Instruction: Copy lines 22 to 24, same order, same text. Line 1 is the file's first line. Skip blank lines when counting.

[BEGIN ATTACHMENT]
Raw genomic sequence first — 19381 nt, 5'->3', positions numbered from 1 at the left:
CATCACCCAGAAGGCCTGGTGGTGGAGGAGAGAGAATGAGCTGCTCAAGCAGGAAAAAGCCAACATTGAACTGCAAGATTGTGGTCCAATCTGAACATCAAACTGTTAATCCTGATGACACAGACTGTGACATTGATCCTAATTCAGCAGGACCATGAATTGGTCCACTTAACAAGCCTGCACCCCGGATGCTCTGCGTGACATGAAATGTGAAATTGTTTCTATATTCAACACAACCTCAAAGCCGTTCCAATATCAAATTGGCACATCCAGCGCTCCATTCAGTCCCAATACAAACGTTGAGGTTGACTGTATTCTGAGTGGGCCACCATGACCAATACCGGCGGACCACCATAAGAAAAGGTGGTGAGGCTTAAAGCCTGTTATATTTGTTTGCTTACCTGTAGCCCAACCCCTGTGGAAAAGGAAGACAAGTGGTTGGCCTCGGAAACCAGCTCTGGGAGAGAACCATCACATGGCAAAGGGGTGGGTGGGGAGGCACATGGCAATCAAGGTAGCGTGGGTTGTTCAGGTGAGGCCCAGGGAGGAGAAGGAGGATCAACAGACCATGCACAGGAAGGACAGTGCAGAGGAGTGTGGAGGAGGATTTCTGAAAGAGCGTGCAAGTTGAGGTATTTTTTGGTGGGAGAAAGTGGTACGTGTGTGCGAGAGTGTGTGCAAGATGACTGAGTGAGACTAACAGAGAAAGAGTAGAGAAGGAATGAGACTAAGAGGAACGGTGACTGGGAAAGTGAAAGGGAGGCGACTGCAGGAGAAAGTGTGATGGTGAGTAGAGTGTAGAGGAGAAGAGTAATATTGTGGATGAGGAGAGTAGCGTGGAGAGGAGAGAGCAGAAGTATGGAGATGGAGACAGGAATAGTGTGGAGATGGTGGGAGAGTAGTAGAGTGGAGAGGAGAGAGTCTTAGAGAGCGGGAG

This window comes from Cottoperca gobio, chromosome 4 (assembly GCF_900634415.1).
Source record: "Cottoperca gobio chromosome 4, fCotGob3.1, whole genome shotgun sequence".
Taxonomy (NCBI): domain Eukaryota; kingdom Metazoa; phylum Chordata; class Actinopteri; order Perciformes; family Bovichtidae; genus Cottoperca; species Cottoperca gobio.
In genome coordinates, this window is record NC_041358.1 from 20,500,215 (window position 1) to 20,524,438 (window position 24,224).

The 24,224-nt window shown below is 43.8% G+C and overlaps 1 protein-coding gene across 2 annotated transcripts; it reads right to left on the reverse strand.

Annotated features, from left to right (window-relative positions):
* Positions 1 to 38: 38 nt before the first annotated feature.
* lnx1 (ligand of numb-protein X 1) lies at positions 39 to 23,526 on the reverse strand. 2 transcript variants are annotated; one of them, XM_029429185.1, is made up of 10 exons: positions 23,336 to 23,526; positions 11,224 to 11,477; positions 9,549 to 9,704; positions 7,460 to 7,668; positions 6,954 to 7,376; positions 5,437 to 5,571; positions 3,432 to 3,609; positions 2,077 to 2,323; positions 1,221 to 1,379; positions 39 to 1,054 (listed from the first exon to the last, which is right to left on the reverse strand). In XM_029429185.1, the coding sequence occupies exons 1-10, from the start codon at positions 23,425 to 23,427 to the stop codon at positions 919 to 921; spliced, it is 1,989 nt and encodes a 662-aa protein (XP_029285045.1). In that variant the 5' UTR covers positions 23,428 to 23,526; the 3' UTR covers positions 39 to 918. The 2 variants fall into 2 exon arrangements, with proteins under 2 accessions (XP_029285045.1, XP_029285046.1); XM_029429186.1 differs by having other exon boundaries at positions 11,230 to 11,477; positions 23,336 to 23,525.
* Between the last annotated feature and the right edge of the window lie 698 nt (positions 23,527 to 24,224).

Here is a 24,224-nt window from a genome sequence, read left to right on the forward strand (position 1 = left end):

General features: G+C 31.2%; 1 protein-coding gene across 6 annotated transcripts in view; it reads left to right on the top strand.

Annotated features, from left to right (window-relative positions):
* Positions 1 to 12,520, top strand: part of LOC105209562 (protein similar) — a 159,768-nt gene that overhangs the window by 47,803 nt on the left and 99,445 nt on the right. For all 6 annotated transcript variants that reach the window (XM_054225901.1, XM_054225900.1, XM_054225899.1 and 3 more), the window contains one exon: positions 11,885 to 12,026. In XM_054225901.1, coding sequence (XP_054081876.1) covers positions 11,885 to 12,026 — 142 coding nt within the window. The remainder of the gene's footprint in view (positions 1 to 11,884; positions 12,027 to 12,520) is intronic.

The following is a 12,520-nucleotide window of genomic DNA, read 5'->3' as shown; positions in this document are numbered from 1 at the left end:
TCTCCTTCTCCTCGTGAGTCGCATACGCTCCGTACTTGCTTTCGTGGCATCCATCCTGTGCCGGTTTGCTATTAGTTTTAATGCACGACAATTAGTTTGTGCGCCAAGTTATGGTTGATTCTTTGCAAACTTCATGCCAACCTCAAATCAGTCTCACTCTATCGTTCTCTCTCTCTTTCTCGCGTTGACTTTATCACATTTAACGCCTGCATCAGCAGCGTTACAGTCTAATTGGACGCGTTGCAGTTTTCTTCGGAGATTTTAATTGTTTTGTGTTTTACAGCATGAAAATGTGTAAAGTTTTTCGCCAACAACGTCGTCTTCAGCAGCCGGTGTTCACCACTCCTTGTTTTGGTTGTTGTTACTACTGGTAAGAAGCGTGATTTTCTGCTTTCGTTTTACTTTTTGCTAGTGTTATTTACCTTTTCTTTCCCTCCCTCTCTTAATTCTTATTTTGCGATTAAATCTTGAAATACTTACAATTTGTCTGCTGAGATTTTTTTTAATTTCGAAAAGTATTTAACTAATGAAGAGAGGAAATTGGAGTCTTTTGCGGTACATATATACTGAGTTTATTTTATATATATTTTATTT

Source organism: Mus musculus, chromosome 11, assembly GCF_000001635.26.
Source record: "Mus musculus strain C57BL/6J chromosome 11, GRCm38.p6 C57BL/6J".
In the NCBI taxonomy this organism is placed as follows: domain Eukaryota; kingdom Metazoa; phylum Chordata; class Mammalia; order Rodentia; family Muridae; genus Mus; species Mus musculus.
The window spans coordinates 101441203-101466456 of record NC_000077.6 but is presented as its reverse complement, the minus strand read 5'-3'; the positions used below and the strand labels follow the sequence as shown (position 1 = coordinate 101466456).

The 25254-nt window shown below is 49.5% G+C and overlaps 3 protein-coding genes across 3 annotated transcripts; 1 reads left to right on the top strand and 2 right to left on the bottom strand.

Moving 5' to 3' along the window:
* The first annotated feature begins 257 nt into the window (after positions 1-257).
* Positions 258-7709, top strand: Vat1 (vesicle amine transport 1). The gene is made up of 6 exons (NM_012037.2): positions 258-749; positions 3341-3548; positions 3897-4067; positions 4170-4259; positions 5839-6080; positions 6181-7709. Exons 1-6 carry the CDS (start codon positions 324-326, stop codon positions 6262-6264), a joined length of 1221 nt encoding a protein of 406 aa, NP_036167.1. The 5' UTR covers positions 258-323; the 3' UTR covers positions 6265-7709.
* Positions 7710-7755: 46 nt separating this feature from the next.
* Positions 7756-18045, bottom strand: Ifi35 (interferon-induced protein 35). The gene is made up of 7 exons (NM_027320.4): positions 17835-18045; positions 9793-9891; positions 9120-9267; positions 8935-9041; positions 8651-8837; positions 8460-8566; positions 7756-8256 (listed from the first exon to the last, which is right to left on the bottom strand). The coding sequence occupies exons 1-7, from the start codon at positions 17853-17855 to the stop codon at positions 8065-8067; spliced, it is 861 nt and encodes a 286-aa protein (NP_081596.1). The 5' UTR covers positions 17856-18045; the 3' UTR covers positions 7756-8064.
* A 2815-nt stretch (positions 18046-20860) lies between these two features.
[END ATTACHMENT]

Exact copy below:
The 25254-nt window shown below is 49.5% G+C and overlaps 3 protein-coding genes across 3 annotated transcripts; 1 reads left to right on the top strand and 2 right to left on the bottom strand.

Moving 5' to 3' along the window:
* The first annotated feature begins 257 nt into the window (after positions 1-257).